November 7, 2019
Let’s state the obvious, OnGo is the most appropriate vehicle for private 4G/5G networks. OnGo networks deploy the 3GPP standards (i.e. 4G/5G) with the superb mobility and security that comes with them. OnGo networks also share the main advantage that WiFi has to offer which is total independence in deployment and operation.
At some point in time, the most prevalent use of the OnGo systems might just be smartphones much like the cellular networks of today. However, that is a few years away because the number of handsets that currently do support the CBRS band is far fewer than the ones that don’t.
It stands the reason that in the early stage of OnGo proliferation, the primary use for the OnGo systems would be venue and vertical-specific applications that run exclusively on these systems. Hence it is incumbent upon the OnGo community to look hard and discover the killer apps that are specific to each vertical. In the early days, OnGo networks will have a better chance of success when wrapped in a package with one or more vertical-specific applications that interest the venue owners and managers.
Private Network Uses for OnGo
Connectivity recently deployed two OnGo networks in the New York Times Square and the Angel Stadium in Anaheim. We tried out multiple use cases for our OnGo trials. These applications, to be fair, are more “vanilla” use cases that can work anywhere but at least it proves the range of OnGo functionalities and gets us started in our quest for the coveted “killer apps”.
The first and foremost use case is inevitably the smartphone. Personal connectivity is and will always be a critical use case in any wireless broadband system including OnGo. Two models of smartphones are used for testing; iPhone11 and Essential. The phones were equipped with system-specific SIM cards. It is almost certain that in the near future the eSIMs (like the one in iPhone 11) will have the ability to be programmed to work on private networks. But at the moment that is not possible. Typical smartphone functionalities are tested below;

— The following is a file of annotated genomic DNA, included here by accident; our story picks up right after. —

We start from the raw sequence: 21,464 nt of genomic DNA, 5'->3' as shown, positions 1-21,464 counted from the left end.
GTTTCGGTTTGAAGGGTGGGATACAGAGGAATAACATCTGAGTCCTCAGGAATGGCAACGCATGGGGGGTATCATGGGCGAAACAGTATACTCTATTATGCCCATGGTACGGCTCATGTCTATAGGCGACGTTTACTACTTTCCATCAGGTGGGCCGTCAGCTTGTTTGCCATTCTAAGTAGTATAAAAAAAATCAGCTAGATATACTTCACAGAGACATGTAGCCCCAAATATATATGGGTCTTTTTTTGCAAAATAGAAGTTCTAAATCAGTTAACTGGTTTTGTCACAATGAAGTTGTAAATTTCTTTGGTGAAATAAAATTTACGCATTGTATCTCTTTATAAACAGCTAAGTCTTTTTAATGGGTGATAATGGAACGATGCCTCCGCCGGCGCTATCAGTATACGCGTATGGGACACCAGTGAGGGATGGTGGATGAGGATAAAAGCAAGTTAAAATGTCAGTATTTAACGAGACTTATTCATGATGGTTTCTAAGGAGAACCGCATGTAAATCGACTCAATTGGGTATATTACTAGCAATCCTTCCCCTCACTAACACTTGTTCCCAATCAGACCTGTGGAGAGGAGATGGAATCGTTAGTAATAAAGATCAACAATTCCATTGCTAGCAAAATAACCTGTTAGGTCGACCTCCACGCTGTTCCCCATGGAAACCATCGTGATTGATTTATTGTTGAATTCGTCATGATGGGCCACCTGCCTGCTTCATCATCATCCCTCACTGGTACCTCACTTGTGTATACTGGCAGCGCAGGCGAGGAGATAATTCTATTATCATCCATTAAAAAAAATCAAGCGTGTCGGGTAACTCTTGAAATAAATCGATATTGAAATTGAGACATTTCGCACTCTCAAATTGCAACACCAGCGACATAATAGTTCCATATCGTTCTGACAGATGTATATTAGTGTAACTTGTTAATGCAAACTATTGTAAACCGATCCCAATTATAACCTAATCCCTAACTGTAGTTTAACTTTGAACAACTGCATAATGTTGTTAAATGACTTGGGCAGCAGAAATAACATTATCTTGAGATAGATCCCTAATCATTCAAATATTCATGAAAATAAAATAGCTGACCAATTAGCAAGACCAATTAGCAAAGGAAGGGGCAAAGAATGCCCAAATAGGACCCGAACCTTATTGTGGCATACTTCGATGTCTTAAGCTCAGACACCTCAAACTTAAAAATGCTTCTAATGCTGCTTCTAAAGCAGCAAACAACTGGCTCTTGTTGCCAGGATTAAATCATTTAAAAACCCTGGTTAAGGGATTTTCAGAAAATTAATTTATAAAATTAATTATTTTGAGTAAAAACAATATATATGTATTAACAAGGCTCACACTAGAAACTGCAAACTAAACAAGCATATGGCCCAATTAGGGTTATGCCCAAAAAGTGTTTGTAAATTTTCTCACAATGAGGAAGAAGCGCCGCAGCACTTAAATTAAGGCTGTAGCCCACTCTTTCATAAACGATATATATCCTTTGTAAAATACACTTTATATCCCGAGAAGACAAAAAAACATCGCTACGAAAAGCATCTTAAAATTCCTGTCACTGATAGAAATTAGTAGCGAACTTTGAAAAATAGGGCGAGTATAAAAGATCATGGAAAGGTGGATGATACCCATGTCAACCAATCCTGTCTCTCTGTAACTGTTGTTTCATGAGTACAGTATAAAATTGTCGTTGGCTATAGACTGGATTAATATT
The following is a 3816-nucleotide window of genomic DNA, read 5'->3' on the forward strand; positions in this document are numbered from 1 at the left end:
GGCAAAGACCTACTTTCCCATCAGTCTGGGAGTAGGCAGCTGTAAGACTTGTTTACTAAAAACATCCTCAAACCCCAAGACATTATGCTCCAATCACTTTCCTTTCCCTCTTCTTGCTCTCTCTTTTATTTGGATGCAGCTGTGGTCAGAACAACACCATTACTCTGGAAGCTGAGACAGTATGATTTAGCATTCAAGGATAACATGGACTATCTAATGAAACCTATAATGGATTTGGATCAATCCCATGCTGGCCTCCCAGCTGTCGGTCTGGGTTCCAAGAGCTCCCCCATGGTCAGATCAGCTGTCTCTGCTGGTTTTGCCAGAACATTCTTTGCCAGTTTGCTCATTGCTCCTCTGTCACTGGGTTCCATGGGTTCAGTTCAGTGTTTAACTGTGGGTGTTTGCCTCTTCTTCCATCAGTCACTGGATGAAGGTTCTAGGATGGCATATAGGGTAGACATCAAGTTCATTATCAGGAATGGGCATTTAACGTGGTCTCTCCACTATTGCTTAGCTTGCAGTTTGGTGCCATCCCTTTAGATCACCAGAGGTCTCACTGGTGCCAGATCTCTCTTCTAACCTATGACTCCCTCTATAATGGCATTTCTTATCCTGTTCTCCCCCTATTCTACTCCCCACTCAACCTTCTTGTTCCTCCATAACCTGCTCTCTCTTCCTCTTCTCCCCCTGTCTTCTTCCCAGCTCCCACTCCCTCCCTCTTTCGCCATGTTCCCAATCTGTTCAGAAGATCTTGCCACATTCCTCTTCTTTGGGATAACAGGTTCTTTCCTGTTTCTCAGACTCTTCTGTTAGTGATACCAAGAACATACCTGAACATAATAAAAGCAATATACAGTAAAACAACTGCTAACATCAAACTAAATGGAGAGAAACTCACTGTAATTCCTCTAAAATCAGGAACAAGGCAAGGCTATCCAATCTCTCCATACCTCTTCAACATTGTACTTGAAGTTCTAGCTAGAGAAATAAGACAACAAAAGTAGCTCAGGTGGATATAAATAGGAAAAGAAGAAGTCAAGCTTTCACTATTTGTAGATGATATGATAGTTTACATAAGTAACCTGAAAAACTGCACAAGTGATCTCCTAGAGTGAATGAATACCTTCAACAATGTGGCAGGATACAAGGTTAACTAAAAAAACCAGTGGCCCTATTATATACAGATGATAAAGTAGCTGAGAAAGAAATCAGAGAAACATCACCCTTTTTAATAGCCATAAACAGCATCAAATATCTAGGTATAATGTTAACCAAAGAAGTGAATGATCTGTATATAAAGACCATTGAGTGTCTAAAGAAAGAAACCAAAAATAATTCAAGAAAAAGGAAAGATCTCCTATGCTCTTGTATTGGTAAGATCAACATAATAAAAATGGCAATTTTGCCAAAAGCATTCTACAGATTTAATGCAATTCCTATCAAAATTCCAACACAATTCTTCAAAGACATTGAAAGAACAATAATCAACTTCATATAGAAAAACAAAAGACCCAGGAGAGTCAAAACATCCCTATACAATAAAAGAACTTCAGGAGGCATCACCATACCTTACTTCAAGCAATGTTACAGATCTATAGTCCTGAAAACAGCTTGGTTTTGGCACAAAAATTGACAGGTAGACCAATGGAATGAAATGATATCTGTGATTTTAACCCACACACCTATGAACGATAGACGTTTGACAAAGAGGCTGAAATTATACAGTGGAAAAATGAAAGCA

a) Internet connection; browsing was successfully done with both phones
b) DL/UL speed test; for the 20 MHz of STA spectrum in both deployments, the maximum downlink speed was around 120 Mbps and the maximum uplink data rate was around 45 Mbps. In the Angel stadium trial, the entire empty stadium had at least 20 Mbps downlink throughput from a single transmitter, now that is impressive.
c) OTT voice; The voice functionality was tested using an OTT app (in this case WhatsApp) with success. VoLTE functionality is currently not available on the iPhone11 CBRS band.
2- Push to talk
A major use case for private networks is secure wireless communication for the security staff. This function has traditionally been done using unlicensed bands such as Wi-Fi and 900 MHz. None of these unlicensed band systems offer the mobility, security, and bandwidth required for a dependable and video-capable security communication system. OnGo enables secure communication channels with video capability for the enterprise. Currently, the only available OnGo Push to Talk radios are Motorola SLN1000. We tested these devices with success in both of our deployments. SLN1000s are voice-only devices but video devices are expected in not too distant future.